Value of the land taken
The first part of the claim related to the compensation payable in respect of the land taken. The absence of comparable evidence of the sale of bus stations caused a problem for the surveyors acting for both parties. Both considered assessing compensation on the basis of Rule 5 of Section 5 of a 1961 Land Compensation Act (equivalent reinstatement) but rejected this, as there was no bonafide intention to reinstate the bus station. It seems likely that it could also have been rejected on the grounds that the premises were not “devoted to a purpose”. It was therefore, necessary to assess market value in accordance with Rule 2.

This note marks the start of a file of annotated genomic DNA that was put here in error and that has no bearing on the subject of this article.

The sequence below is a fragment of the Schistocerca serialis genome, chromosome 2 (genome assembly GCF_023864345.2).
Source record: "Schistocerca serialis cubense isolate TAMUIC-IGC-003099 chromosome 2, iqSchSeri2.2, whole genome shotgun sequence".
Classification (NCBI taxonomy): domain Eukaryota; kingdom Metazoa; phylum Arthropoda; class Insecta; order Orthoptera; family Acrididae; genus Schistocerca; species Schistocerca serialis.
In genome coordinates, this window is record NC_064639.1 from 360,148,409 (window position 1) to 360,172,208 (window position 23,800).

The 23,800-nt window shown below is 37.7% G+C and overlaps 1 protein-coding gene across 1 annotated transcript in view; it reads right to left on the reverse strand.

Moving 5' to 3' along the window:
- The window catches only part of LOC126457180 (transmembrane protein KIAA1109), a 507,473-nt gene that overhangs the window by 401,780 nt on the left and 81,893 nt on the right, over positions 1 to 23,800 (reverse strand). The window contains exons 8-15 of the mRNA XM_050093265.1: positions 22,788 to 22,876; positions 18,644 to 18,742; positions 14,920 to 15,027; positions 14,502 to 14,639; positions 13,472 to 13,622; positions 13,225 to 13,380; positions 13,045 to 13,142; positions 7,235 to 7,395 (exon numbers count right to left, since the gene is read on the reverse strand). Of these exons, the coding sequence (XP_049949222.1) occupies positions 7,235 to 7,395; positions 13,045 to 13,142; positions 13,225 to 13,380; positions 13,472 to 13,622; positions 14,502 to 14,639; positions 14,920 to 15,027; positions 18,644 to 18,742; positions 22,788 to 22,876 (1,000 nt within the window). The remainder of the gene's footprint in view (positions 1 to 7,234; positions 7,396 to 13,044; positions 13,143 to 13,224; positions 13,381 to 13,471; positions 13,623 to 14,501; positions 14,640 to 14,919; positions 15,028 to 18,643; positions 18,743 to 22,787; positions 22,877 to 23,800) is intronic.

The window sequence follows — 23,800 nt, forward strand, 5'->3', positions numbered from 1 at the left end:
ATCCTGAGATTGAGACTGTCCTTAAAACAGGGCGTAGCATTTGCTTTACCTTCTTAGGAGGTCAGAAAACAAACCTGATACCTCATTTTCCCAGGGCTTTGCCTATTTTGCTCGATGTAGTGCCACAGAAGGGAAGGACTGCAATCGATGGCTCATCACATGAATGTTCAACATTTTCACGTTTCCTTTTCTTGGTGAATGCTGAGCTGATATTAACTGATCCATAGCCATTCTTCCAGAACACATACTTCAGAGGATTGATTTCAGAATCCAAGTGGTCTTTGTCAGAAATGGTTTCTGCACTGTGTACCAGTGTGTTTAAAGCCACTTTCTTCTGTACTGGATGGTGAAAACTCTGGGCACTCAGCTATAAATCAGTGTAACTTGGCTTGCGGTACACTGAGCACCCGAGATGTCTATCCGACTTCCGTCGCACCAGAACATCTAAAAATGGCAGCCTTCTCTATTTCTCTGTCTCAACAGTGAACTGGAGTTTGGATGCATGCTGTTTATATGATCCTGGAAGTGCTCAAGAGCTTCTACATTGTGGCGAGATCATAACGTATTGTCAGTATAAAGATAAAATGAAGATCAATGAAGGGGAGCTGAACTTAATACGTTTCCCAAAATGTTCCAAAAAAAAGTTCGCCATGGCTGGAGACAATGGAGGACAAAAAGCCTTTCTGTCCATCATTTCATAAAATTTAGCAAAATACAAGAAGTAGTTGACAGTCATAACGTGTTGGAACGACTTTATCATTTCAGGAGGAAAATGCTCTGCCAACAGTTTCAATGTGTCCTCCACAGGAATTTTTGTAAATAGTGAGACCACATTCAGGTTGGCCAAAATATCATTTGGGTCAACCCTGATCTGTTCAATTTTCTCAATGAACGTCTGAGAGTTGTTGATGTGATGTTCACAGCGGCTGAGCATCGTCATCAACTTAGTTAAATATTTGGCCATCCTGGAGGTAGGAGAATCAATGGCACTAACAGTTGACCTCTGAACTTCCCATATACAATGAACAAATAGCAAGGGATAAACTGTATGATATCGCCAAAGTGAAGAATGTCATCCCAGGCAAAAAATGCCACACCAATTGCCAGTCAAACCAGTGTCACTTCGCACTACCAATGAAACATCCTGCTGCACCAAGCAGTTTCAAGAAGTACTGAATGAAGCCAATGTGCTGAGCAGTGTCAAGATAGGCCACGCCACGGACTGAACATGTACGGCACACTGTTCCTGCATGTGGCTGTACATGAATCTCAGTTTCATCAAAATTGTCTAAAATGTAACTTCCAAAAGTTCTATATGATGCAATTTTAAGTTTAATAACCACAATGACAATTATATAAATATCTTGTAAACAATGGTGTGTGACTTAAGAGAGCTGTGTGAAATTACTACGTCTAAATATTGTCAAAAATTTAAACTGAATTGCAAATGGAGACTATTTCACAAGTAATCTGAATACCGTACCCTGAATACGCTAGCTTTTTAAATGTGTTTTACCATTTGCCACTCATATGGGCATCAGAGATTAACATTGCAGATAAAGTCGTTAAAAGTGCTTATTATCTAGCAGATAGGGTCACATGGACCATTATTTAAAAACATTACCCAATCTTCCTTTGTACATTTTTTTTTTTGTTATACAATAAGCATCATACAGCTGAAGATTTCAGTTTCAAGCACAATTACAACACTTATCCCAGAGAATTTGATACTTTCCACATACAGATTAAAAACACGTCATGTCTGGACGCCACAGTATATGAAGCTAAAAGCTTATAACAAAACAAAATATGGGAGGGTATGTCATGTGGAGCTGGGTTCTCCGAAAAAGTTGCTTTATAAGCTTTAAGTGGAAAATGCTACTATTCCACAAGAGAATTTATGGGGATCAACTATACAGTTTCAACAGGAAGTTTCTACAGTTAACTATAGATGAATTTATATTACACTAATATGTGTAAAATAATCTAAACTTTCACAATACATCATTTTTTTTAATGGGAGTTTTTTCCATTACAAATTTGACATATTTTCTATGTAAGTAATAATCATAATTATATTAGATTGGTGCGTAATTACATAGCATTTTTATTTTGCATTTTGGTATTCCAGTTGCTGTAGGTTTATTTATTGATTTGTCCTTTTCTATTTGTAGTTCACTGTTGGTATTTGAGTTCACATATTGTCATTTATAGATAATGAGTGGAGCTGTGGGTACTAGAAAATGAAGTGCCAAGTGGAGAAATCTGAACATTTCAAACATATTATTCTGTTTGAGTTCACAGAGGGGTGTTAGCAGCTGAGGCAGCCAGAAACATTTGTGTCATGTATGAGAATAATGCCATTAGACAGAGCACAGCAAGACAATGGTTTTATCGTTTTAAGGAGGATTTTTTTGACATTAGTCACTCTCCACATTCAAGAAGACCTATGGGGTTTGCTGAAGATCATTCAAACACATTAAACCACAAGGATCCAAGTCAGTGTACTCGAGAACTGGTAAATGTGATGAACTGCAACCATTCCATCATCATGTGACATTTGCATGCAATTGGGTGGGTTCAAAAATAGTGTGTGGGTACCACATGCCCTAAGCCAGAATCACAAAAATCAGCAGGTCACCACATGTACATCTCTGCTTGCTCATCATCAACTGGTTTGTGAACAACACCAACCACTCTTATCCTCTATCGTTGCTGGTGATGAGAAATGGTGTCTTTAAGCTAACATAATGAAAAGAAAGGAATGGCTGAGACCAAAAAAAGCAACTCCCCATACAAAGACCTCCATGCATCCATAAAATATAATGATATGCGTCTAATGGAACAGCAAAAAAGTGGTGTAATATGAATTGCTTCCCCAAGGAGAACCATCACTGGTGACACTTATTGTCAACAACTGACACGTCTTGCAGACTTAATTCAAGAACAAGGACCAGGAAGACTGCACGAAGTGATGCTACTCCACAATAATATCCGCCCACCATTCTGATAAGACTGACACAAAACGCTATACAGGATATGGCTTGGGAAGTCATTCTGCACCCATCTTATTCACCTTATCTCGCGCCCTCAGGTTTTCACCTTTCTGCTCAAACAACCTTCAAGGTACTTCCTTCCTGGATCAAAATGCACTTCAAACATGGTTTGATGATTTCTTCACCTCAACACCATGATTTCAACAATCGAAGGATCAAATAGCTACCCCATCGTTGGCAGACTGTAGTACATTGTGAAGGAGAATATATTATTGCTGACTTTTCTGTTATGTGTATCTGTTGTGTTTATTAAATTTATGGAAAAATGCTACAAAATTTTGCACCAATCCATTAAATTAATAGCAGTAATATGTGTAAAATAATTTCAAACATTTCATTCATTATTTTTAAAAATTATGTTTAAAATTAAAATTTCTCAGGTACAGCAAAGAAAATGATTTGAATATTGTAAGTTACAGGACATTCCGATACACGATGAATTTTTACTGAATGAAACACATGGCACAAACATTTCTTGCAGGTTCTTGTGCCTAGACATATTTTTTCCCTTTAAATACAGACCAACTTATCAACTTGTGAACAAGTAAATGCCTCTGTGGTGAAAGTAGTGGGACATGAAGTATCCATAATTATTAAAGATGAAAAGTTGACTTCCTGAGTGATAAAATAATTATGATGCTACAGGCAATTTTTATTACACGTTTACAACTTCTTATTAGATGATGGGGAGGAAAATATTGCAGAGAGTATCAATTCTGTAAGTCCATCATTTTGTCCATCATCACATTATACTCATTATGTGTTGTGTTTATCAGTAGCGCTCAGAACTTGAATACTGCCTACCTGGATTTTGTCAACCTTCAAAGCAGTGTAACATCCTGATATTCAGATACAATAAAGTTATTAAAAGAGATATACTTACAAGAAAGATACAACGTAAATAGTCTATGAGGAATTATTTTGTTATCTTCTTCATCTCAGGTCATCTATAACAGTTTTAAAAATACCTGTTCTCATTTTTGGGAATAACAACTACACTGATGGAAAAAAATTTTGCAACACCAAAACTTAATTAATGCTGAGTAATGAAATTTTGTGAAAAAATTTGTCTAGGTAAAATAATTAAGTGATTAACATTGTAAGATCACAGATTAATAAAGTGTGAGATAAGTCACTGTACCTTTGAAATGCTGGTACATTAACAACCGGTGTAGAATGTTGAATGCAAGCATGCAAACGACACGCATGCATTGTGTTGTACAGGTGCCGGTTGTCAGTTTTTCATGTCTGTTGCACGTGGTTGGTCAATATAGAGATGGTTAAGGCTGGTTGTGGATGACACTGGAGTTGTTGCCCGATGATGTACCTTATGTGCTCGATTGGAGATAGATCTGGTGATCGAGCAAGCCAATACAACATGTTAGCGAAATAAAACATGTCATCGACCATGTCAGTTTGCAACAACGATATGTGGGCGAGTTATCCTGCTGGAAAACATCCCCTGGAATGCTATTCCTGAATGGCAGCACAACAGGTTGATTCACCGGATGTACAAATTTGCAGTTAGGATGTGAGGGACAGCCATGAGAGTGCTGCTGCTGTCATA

The acquiring authority decided that the most appropriate method of valuation would be the contractors test, or depreciated replacement cost (DRC), basis. It therefore, produced a valuation based on the cost of acquiring a replacement site, plus the amount of money actually spent on upgrading the adjacent bus stations, besides some allowance for age and obsolescence of the existing buildings. It relied on the Red Book (the guidance notes produced by the “Royal Institution of Chartered Surveyors”) as the authority for using this method of valuation. It claimed that the Red Book advocates the use of the DRC method where there is no market evidence, as in this case. The Lands Tribunal rejected this approach and the member first made the, perhaps surprising, comment that “I think it unlikely that the Red Book has any part to play in the valuation of land acquired on compulsory purchase”. It urged valuers “engaged in the assessment of compensation to look first at the statutory compensation provisions and the substantial body of case law, and only to have recourse to the Red Book to fill any gaps in compensation law and practice”. The specific reasons for rejecting the DRC approach were twofold. First, the correct basis under Rule 2 is market value, whereas the DRC approach is based on cost. The member commented that “it is a truism of valuation that cost does not equal value”. Secondly, the approach used by the PTE was “inherently unreliable”, as it was based on the cost of alterations to the other bus stations, rather than on the replacement of the subject premises.